I'm getting antsy. There; I said it. Three days ago my friend Webb Chiles cast off from Hilton Head and started south toward Cuba, which he will slide past and at the end of two or maybe three weeks he will tie up in Panama ready to transit the canal. I am following his Yellow Brick satellite transmitter so I can track his progress across the water. He is gone and I am here. I confess I felt a twinge of envy. Not so much for his experience, cold January winds and a very small uncomfortable boat that he thoroughly enjoys, but I felt envy for the mere fact of his being on the move, as they say. He is traveling, closing in on the end of his sixth circumnavigation.
I went to Miami this week with my wife and left Rusty with friends. We met other friends in the city, ate delicious food and talked a great deal. The doctor told me the numbness in my leg will persist for months possibly, impairing my balance as nerves are slow to grow. Pondering that news I wonder how long it will be, more importantly before I get to take a road trip. Three hours as a passenger to Miami is plenty at the moment. Before the accident we would happily drive, with Rusty in the back all the way to Georgia in a day...those days will return but not tomorrow.
So, with horizons limited by circumstance I derive pleasure from my surroundings. I have taken to looking closely at places close to home. If you come across me you will find me frequently pondering a tree, or a patch of sky, or a building I may have passed a thousand times. It turns out these limitations on my physical movements are having a strangely beneficial effect on my depth perception! I find myself perforce returning to the same places within a narrow radius of home and finding new ways to look at the same spaces. Furthermore my physical inability to lie down or crawl or climb or lean or twist means the way I see things through the camera is more static than ever. The challenges mount up!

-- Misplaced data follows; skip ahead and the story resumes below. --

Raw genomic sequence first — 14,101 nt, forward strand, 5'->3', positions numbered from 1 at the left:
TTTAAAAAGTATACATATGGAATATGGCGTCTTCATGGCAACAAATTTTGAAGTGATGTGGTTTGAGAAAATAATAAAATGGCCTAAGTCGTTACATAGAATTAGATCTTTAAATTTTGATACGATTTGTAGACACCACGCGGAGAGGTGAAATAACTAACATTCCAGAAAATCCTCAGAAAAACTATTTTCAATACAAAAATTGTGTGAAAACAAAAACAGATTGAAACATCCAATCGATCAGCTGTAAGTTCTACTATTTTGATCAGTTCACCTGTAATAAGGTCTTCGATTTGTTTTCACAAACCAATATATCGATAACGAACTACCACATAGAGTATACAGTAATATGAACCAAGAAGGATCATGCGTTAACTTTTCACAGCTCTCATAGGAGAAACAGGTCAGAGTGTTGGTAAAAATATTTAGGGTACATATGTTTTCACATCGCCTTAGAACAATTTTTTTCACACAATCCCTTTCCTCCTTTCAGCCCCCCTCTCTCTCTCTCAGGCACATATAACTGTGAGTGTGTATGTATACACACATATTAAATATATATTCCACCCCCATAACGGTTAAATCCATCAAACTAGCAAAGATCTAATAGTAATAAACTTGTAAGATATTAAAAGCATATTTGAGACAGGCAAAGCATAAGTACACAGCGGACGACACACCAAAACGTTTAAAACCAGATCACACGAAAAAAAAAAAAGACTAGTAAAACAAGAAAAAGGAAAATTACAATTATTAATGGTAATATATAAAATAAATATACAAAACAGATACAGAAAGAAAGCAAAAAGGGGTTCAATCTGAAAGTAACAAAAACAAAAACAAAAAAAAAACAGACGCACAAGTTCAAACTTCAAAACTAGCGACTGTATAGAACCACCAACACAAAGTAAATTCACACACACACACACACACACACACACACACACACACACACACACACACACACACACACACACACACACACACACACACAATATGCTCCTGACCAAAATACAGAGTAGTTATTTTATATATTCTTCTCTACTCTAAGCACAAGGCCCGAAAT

Thus it was one evening I loaded wife and dog and went to find a different sunset location and I settled on a preferred walk for my dog - Little Hamaca Park, across the Salt Ponds from the airport. I have seen the parked private aircraft before during the day but by night there was a different symmetry.
The best part was noticing a contrail across the sky and discovering when I went home that it was all over Facebook after it created a cross in the sky. I photographed it because I liked the shading and the colors in the trail as seen below.
A more conventional sunset is to be found at Mallory Square where everyone gathers. We were alone at Little Hamaca but when I was at Mallory I was far from alone! And yet the picture I took of the lines in the sky obviously was visible all over the place and got lots of attention.
I pride myself on recording my Key West as I see it but sometimes, I prefer to deploy some of the many filters and shades available to me. At night black and white (more properly "monochrome") yields lovely stark contrasts which work well. Black and white also yields crisper pictures than color. Almost any street scene ends up brilliant in black and white, even the parking lot at the police station! Picture me standing there at two in the morning, I've just come out of the elevator from dispatch upstairs and with iPhone in hand I stop, catch my breath and take this shot looking toward Garrison Bight:
And then Key West slaps you in the face with something bright and colorful and right there. Whoever was riding this slipped up alongside my car without me noticing. We came back to the car and there was the picture- no travel needed!